Hisreco 2015 program

History of ‘Economics as Culture’ 3rd Annual Workshop

3rd Annual Workshop, Friday April 8th, 2011

History of ‘Economics as Culture’

(Histoire Culturelle des Savoirs Économiques)
Université de Cergy-Pontoise,
Les Chênes II, Salle des Thèses

 

 

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From Otto Neurath, Gesellschaft und Wirtschaft – Bildatlas, 1930, p. 74

This workshop, which is organized on behalf of THEMA (CNRS UMR 8184), EconomiX (CNRS UMR 7235) and the Cachan History of Social Science Group (H2S), brings together scholars from different disciplines to discuss from an historical vantage point, the place of economics in our culture. Below are some of topics that exemplify what will be at issue :

– To consider the interactions between art, literature and economics ;
– To discuss the interactions between cultural or artistic objects such as magazines, books, maps, photographs, paintings, graphs and economic thinking and to consider economic texts as cultural items and to reflect upon the consequences their physical form had on their reception.
– To consider economics as part of cultures (political, commercial, scientific, etc.) of past (including very recent past) societies ; in particular, to discuss the economic representations (or culture) of specific social groups such as merchants, workers, businessmen, etc.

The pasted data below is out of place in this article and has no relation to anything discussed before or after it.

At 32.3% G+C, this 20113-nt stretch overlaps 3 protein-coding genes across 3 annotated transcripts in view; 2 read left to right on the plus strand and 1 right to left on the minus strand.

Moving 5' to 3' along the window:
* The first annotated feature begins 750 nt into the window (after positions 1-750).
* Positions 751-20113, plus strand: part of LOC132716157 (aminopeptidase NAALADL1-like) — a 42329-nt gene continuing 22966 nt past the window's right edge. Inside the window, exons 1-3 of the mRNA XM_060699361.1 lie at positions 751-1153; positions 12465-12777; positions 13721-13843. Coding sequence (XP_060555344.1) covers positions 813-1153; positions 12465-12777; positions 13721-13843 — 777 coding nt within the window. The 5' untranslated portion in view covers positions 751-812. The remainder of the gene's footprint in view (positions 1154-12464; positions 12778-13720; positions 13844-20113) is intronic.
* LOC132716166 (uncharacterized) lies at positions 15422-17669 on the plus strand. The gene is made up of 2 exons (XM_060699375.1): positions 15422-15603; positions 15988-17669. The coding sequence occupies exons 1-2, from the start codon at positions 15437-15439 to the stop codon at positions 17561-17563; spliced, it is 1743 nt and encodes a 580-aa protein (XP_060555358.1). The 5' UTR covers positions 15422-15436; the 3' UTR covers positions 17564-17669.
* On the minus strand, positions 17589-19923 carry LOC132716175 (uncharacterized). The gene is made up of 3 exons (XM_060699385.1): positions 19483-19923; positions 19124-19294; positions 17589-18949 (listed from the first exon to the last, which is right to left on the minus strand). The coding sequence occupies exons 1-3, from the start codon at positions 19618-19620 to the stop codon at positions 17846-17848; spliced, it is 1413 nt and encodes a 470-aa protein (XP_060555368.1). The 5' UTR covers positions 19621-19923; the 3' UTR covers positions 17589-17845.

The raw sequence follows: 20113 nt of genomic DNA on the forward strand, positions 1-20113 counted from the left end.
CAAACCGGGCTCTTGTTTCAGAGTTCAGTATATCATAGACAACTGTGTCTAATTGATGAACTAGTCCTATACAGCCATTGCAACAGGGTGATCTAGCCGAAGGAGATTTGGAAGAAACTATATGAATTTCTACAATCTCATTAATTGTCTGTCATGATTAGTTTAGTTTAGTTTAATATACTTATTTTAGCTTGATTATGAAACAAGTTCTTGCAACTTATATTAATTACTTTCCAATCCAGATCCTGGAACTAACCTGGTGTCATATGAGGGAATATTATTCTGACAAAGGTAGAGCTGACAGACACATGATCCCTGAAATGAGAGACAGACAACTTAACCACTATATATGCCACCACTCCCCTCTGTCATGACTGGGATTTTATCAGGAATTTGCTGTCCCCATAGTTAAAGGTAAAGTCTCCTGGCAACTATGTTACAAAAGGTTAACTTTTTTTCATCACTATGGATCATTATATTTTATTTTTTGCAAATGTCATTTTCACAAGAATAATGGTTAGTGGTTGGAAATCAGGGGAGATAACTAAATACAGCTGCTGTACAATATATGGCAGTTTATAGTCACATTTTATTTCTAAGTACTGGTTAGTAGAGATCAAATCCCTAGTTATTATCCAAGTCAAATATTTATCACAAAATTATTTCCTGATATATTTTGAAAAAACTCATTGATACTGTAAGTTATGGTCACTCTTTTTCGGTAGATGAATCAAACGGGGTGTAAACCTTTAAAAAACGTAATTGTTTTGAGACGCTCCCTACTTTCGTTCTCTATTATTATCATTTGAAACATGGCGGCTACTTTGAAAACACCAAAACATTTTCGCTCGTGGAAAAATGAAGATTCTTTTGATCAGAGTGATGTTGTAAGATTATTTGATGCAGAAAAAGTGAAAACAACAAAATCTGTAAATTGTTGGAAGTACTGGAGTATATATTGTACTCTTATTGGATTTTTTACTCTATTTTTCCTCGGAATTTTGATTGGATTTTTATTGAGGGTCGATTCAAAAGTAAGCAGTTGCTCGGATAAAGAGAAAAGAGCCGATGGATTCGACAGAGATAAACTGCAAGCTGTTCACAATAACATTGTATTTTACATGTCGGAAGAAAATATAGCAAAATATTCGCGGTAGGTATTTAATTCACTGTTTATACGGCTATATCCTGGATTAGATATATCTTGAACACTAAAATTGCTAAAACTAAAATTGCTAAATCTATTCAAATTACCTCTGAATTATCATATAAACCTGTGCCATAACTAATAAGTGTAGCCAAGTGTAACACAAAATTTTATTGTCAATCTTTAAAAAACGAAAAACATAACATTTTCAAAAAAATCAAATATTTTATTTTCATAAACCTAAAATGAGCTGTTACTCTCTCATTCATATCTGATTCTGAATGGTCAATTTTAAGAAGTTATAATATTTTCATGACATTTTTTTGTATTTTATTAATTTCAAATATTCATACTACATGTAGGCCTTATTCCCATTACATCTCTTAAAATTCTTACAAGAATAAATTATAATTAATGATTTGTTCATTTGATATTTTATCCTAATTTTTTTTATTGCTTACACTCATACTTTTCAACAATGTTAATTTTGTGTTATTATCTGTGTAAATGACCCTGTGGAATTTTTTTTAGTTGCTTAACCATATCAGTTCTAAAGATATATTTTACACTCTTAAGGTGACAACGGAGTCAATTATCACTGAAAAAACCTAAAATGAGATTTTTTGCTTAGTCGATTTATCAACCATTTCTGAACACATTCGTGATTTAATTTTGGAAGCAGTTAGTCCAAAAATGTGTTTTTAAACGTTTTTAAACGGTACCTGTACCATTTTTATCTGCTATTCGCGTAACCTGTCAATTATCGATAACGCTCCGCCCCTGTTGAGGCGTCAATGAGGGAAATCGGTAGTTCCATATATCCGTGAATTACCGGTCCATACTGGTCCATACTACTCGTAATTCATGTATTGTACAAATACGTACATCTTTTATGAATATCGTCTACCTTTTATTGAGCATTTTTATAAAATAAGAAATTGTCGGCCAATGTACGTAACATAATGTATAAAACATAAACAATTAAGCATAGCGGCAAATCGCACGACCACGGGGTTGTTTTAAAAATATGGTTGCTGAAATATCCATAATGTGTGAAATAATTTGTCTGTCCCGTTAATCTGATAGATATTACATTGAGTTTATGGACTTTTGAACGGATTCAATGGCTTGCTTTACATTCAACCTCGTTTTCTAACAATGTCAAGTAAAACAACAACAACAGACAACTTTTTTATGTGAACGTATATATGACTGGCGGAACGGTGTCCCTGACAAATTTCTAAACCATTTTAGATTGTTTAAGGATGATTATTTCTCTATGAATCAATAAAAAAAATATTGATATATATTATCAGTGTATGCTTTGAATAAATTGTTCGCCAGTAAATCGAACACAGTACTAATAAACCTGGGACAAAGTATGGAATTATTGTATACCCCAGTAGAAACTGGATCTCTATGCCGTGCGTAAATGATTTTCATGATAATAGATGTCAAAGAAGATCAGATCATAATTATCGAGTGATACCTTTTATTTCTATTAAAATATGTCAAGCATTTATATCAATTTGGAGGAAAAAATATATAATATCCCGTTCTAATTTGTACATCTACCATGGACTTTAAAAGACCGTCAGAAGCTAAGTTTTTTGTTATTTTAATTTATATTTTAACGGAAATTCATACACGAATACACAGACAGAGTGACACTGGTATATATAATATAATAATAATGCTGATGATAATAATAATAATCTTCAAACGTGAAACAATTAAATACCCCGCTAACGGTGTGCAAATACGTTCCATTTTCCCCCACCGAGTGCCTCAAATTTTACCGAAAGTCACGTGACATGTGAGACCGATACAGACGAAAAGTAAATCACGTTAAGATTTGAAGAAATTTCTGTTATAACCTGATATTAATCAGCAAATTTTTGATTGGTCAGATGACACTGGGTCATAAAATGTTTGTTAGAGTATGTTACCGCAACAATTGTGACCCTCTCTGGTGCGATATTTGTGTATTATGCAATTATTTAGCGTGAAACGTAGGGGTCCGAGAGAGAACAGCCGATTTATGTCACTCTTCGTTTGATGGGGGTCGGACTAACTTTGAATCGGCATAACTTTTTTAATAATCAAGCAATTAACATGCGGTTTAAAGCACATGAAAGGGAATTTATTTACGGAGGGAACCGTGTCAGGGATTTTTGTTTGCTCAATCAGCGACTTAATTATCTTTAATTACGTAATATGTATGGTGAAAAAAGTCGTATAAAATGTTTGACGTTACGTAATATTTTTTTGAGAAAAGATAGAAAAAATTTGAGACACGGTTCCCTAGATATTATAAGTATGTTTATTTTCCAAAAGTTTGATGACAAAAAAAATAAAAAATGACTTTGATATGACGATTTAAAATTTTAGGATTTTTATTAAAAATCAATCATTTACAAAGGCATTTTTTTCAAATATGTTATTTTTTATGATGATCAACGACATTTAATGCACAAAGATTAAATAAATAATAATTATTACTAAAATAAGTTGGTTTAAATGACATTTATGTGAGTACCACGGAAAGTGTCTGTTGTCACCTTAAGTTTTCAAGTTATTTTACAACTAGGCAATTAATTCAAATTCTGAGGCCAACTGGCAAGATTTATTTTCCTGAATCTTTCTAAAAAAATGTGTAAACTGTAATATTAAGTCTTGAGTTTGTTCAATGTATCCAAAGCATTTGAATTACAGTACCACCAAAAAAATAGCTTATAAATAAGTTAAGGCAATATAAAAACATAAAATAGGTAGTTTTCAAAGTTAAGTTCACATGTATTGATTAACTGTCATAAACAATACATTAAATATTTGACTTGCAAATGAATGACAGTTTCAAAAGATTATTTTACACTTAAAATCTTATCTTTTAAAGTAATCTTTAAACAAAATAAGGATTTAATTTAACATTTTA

Program

10:00-10:30 am : Welcome, coffee and pastries
10:30-11:30 am
Christopher Burke
(University of Reading – Dept of Typography and Graphic Communication)
The Linguistic Status of Pictorial Statistics
11:30-12:30am
Emma Helena Minns
(University of Reading – Dept of Typography and Graphic Communication)
Picturing Soviet Success : Soviet pictorial statistics 1931-1940
12:30-2:00pm : Lunch
2:00-3:00 pm
Sophie Cras
(Université Paris I – Dept of art history)
“Artistic Shareholding” Experiments in the 1960s
3:00-4:00 pm
Arnaud Orain
(Université de Bretagne Occidentale – Dept of economics)
Success in, or with the help of Rhetoric and Belles-Lettres ?
A Case Study of Eighteenth Century French Economists
4:00-4:15 pm : Coffee Break
4:15-5:15 pm
Gül Karagoz – Kizilca
(SUNY Binghamton and Ankara University)
Bringing the Public into the Arena of Politics :
Ottoman Newspapersand the Quest for Fiscal Responsibility for an Emerging Voice of “the Public”

If you plan to attend the workshop, please contact the organizers : Yann Giraud (yann.giraud [at] u-cergy.fr) or Loïc Charles (charles [at] ined.fr)

How to get to the University of Cergy-Pontoise (from Paris)

CfP – Session on visualization at the 14th ESHET Conference (March 25-28, 2010)

For the 14th conference of the European Society for the History of Economic Thought in Amsterdam, I am submitting a session on the use of visual representation in economics, with the following argument: